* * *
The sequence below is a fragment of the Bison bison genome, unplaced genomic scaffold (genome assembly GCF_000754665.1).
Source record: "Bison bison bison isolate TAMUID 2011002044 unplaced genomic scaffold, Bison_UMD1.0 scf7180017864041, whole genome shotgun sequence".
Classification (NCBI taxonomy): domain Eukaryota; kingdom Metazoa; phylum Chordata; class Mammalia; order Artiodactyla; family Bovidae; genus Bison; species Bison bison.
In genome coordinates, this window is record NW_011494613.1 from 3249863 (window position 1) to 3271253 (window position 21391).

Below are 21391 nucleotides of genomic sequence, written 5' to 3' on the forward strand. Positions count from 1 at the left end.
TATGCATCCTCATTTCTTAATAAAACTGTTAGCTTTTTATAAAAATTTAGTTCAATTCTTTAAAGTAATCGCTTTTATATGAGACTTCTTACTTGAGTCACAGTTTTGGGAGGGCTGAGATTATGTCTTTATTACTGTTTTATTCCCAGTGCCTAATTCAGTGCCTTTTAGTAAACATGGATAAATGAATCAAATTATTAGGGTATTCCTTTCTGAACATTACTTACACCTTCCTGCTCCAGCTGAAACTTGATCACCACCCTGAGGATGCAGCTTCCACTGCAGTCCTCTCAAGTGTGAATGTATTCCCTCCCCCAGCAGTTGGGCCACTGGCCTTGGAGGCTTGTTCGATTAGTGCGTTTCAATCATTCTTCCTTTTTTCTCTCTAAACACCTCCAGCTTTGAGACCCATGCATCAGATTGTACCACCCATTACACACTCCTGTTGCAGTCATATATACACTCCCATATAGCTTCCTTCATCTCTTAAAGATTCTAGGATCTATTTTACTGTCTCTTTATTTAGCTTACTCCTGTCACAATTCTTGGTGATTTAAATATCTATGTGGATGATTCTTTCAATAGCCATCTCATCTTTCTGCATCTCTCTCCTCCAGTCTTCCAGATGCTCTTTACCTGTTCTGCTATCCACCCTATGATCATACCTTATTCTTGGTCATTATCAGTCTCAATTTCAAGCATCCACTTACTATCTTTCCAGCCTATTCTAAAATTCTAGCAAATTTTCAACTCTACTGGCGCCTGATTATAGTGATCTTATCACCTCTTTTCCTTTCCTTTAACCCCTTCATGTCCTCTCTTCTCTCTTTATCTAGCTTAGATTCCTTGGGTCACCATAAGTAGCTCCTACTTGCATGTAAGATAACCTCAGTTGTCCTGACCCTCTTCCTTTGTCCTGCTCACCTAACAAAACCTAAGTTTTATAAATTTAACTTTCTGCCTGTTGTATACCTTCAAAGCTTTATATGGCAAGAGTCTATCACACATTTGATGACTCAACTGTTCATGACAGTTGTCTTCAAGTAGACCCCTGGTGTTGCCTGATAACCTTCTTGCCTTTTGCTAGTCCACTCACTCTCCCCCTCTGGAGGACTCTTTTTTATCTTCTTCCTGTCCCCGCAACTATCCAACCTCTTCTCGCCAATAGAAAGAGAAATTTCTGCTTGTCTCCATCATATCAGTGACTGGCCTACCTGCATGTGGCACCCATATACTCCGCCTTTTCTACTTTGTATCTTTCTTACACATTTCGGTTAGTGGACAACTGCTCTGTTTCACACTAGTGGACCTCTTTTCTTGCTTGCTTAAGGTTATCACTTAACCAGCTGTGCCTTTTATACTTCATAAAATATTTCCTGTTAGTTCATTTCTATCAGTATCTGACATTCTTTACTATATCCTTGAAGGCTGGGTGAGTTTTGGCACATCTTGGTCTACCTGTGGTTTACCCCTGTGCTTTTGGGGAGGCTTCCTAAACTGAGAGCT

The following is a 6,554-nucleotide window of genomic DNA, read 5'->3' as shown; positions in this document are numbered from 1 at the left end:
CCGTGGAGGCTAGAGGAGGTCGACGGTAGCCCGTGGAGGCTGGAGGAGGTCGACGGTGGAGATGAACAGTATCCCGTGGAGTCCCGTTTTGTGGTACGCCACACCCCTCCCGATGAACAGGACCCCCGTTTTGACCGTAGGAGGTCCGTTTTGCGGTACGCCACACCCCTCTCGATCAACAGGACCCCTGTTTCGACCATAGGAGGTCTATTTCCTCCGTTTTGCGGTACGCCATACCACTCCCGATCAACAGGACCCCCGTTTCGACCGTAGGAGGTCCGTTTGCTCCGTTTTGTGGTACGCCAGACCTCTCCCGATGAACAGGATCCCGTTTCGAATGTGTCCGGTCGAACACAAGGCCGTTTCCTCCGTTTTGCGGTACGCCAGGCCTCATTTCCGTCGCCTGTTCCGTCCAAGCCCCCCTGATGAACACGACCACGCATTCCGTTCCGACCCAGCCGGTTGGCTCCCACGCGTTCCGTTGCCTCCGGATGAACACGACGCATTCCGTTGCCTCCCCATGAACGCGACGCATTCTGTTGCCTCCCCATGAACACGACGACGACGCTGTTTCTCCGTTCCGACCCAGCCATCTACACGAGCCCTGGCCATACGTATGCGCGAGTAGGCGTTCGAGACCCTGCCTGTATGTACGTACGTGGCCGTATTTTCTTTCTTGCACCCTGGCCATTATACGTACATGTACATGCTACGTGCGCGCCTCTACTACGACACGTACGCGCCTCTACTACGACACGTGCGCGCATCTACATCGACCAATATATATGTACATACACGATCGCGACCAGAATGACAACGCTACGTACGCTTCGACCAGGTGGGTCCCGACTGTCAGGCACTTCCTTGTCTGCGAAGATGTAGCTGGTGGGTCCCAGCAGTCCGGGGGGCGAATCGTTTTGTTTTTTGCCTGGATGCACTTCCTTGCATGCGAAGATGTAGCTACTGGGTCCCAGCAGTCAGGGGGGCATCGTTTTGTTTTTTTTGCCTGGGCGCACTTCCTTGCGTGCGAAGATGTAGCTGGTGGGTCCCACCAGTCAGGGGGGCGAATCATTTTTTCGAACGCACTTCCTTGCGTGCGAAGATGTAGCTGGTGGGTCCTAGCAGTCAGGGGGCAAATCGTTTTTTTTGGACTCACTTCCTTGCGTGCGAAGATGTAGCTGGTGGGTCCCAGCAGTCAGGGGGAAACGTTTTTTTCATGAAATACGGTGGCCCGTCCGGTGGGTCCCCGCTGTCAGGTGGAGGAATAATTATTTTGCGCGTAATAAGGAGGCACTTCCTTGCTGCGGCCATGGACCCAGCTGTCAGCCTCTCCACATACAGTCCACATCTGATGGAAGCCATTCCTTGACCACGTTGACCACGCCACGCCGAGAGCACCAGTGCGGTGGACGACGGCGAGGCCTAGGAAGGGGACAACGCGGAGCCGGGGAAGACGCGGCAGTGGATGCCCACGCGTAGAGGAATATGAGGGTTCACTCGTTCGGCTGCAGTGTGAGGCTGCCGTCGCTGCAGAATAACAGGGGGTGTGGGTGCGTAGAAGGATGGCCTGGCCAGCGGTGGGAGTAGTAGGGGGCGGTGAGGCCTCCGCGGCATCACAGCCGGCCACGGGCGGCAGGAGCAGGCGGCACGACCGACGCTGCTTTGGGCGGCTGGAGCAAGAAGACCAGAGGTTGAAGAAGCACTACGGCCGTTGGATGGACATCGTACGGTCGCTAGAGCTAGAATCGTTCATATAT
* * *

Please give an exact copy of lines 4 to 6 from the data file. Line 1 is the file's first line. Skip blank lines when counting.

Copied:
In genome coordinates, this window is record NW_011494613.1 from 3249863 (window position 1) to 3271253 (window position 21391).

Below are 21391 nucleotides of genomic sequence, written 5' to 3' on the forward strand. Positions count from 1 at the left end.
TATGCATCCTCATTTCTTAATAAAACTGTTAGCTTTTTATAAAAATTTAGTTCAATTCTTTAAAGTAATCGCTTTTATATGAGACTTCTTACTTGAGTCACAGTTTTGGGAGGGCTGAGATTATGTCTTTATTACTGTTTTATTCCCAGTGCCTAATTCAGTGCCTTTTAGTAAACATGGATAAATGAATCAAATTATTAGGGTATTCCTTTCTGAACATTACTTACACCTTCCTGCTCCAGCTGAAACTTGATCACCACCCTGAGGATGCAGCTTCCACTGCAGTCCTCTCAAGTGTGAATGTATTCCCTCCCCCAGCAGTTGGGCCACTGGCCTTGGAGGCTTGTTCGATTAGTGCGTTTCAATCATTCTTCCTTTTTTCTCTCTAAACACCTCCAGCTTTGAGACCCATGCATCAGATTGTACCACCCATTACACACTCCTGTTGCAGTCATATATACACTCCCATATAGCTTCCTTCATCTCTTAAAGATTCTAGGATCTATTTTACTGTCTCTTTATTTAGCTTACTCCTGTCACAATTCTTGGTGATTTAAATATCTATGTGGATGATTCTTTCAATAGCCATCTCATCTTTCTGCATCTCTCTCCTCCAGTCTTCCAGATGCTCTTTACCTGTTCTGCTATCCACCCTATGATCATACCTTATTCTTGGTCATTATCAGTCTCAATTTCAAGCATCCACTTACTATCTTTCCAGCCTATTCTAAAATTCTAGCAAATTTTCAACTCTACTGGCGCCTGATTATAGTGATCTTATCACCTCTTTTCCTTTCCTTTAACCCCTTCATGTCCTCTCTTCTCTCTTTATCTAGCTTAGATTCCTTGGGTCACCATAAGTAGCTCCTACTTGCATGTAAGATAACCTCAGTTGTCCTGACCCTCTTCCTTTGTCCTGCTCACCTAACAAAACCTAAGTTTTATAAATTTAACTTTCTGCCTGTTGTATACCTTCAAAGCTTTATATGGCAAGAGTCTATCACACATTTGATGACTCAACTGTTCATGACAGTTGTCTTCAAGTAGACCCCTGGTGTTGCCTGATAACCTTCTTGCCTTTTGCTAGTCCACTCACTCTCCCCCTCTGGAGGACTCTTTTTTATCTTCTTCCTGTCCCCGCAACTATCCAACCTCTTCTCGCCAATAGAAAGAGAAATTTCTGCTTGTCTCCATCATATCAGTGACTGGCCTACCTGCATGTGGCACCCATATACTCCGCCTTTTCTACTTTGTATCTTTCTTACACATTTCGGTTAGTGGACAACTGCTCTGTTTCACACTAGTGGACCTCTTTTCTTGCTTGCTTAAGGTTATCACTTAACCAGCTGTGCCTTTTATACTTCATAAAATATTTCCTGTTAGTTCATTTCTATCAGTATCTGACATTCTTTACTATATCCTTGAAGGCTGGGTGAGTTTTGGCACATCTTGGTCTACCTGTGGTTTACCCCTGTGCTTTTGGGGAGGCTTCCTAAACTGAGAGCT